The clock signal inputs of the first to third flip-flop circuits 14 to 16 are connected to the output of the generator 19. The data input of the first flip-flop circuit 14 and the non-inverter input of the gate 17 are connected to the clock signal input terminal 13. The inverter input of the gate 17 is connected to the output of the first flip-flop circuit 14. The data input of the second flip-flop circuit 15 is connected to the output of the multiplexer 18. A first data input of the multiplexer 18 and the output terminal 12 are connected to the output of the second flip-flop circuit 15. A second input of the multiplexer 18 is connected to the output of the third flip-flop circuit 16. The selection input of the multiplexer 18 is connected to the output of the gate 17. The data input of the third flip-flop circuit 16 is connected to the data input terminal 11.
The clock signal generator gives an internal clock signal H' such that the frequency of this internal clock signal H' is higher than the highest frequency of the clock signal H1 or H2 arriving at the clock signal input terminal. A factor of 16 between the internal clock signal frequencies and the external clock signal frequencies gives very good results for the emulation on the logic emulator but has the drawback of considerably reducing the performance characteristics. For a transposition of technology, a factor of 4, for example, is used between the frequencies. This makes it possible to have appropriate frequencies of use.
In an integrated circuit or in an emulation of an integrated circuit, numerous flip-flop circuits are replaced by the emulation circuit 10. A single internal clock signal generator 19 is used for the entire emulation circuit.
The first flip-flop circuit 14 and the gate 17 define a synchronous pulse generator In the example shown, whenever a signal goes from a level "zero" to a level "one", a voltage square wave is produced at the output of the gate 17. This voltage square wave lasts less than one period of the internal clock signal. The voltage square wave is eliminated at the next active edge of the internal clock signal. The active edges of the signals arriving at the clock signal input terminal 13 are thus translated into validation windows with a duration of one period of the internal clock signal. It may be noted that glitches arriving at the clock signal input terminal 13 may have repercussions on the output of the gate 17 but have no effect on the validation of the data. In contrast, the exploiting phenomena of the signals which were non-overlapping with respect to the clock signals H1 and H2, become overlapping for the internal clock signal and are taken into account during a single cycle of the internal clock signal H'.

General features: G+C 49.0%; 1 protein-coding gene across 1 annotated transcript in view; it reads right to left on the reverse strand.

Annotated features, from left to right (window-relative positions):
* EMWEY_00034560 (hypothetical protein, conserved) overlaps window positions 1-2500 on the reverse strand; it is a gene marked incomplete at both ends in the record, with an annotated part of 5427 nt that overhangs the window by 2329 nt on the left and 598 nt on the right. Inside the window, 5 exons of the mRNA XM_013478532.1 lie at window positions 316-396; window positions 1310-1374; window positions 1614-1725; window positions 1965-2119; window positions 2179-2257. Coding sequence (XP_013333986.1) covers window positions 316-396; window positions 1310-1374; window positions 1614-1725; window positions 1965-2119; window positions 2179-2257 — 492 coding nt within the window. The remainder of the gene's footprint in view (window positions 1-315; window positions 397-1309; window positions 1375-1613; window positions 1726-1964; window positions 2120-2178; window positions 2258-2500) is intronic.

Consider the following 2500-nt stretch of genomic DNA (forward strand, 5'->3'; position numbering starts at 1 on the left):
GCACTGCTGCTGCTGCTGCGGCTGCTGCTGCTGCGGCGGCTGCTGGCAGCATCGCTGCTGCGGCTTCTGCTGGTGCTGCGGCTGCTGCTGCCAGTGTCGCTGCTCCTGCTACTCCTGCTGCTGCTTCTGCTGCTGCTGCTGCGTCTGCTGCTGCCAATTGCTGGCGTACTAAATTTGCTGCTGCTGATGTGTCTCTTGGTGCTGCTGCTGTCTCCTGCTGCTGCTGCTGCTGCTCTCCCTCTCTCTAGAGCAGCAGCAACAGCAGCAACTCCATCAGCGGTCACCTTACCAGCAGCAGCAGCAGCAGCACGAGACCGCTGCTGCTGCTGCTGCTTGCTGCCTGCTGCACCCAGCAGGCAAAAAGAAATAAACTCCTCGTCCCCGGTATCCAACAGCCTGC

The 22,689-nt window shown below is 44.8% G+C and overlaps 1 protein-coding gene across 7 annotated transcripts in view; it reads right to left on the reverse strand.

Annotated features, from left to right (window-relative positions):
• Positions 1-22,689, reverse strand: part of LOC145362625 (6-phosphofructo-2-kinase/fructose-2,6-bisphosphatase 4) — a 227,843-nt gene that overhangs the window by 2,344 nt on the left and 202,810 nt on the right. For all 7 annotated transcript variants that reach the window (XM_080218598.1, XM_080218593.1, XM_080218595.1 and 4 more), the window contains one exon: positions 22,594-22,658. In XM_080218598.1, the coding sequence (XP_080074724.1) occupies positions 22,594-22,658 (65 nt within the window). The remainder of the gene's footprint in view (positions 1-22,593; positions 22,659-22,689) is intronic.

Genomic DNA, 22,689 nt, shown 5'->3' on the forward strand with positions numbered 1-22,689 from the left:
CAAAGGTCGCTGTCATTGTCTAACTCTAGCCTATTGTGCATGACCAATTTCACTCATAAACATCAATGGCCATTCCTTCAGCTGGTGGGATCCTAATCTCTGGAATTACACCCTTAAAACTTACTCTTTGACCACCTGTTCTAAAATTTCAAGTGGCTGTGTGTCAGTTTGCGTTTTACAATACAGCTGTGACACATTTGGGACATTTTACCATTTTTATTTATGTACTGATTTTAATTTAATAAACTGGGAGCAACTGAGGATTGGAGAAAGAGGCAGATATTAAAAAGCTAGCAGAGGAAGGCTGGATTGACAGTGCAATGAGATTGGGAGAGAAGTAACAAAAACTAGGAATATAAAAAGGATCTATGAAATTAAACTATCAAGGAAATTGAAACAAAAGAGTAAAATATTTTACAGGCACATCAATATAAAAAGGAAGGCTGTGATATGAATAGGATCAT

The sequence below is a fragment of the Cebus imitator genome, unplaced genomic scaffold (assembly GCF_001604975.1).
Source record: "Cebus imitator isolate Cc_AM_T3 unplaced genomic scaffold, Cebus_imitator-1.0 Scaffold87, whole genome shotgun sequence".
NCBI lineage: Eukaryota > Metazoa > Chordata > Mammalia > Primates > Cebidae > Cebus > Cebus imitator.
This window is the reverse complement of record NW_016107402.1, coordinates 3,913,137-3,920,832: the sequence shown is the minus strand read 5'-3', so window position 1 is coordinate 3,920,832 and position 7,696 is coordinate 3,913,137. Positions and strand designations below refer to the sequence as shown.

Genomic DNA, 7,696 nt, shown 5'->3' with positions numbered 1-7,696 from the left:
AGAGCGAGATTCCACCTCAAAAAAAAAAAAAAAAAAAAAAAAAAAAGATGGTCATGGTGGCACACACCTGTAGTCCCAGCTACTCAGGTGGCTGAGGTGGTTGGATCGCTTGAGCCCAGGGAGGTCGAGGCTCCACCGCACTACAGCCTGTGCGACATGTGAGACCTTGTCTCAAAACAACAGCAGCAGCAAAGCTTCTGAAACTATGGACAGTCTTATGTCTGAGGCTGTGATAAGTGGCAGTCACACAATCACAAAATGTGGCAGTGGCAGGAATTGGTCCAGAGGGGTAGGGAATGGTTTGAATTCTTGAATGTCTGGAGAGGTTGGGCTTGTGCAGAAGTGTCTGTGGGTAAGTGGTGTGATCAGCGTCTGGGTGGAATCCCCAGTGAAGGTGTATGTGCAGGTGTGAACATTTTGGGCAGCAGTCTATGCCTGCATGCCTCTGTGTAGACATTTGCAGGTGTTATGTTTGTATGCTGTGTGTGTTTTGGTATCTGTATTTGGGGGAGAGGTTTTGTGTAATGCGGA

The output signal of the gate 17 controls the multiplexer 18. When the output signal of the gate 17 is at the level zero, the output of the multiplexer 18 produces the data present at its first input, namely the data already present in the second flip-flop circuit 15. In contrast, when the output signal of the gate 17 is at the level one, the output of the multiplexer 18 produces the data present at its second input, namely the data coming from the third flip-flop circuit 16. The third flip-flop circuit 16 has the effect of delaying the data by one cycle of the internal clock signal H'.
As can be seen, the emulation circuit corresponds to the circuit of FIG. 2 in which there is carried out, firstly, an over-sampling of the clock signal and, secondly, a synchronous pulse generation on the validation signal. Those skilled in the art might believe that the pulse generator is unnecessary. However, if the pulse generator is removed, an update is carried out throughout the period when the signal reaching the clock signal input terminal is active. The update no longer corresponds to a specific update made during an active edge, and this may cause numerous problems.